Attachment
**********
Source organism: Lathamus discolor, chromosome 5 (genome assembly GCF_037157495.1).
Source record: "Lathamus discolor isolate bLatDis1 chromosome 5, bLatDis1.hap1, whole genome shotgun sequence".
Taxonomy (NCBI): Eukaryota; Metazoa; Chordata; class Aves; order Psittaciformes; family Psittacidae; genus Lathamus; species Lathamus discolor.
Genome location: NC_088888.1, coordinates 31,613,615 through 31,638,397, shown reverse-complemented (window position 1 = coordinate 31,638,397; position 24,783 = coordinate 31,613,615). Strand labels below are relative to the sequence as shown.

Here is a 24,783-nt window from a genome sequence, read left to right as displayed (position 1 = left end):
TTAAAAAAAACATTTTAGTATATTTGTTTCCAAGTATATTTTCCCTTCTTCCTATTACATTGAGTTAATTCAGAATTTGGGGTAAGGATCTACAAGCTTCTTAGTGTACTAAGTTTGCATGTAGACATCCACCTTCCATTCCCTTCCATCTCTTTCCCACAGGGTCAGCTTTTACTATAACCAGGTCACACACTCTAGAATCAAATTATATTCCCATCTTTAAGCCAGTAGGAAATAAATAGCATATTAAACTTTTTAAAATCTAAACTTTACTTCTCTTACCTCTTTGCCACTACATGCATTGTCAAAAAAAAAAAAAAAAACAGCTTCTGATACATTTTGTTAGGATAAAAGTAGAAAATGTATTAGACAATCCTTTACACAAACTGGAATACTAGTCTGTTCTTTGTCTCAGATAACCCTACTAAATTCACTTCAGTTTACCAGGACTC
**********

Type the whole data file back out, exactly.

Source organism: Lathamus discolor, chromosome 5 (genome assembly GCF_037157495.1).
Source record: "Lathamus discolor isolate bLatDis1 chromosome 5, bLatDis1.hap1, whole genome shotgun sequence".
Taxonomy (NCBI): Eukaryota; Metazoa; Chordata; class Aves; order Psittaciformes; family Psittacidae; genus Lathamus; species Lathamus discolor.
Genome location: NC_088888.1, coordinates 31,613,615 through 31,638,397, shown reverse-complemented (window position 1 = coordinate 31,638,397; position 24,783 = coordinate 31,613,615). Strand labels below are relative to the sequence as shown.

Here is a 24,783-nt window from a genome sequence, read left to right as displayed (position 1 = left end):
TTAAAAAAAACATTTTAGTATATTTGTTTCCAAGTATATTTTCCCTTCTTCCTATTACATTGAGTTAATTCAGAATTTGGGGTAAGGATCTACAAGCTTCTTAGTGTACTAAGTTTGCATGTAGACATCCACCTTCCATTCCCTTCCATCTCTTTCCCACAGGGTCAGCTTTTACTATAACCAGGTCACACACTCTAGAATCAAATTATATTCCCATCTTTAAGCCAGTAGGAAATAAATAGCATATTAAACTTTTTAAAATCTAAACTTTACTTCTCTTACCTCTTTGCCACTACATGCATTGTCAAAAAAAAAAAAAAAAACAGCTTCTGATACATTTTGTTAGGATAAAAGTAGAAAATGTATTAGACAATCCTTTACACAAACTGGAATACTAGTCTGTTCTTTGTCTCAGATAACCCTACTAAATTCACTTCAGTTTACCAGGACTC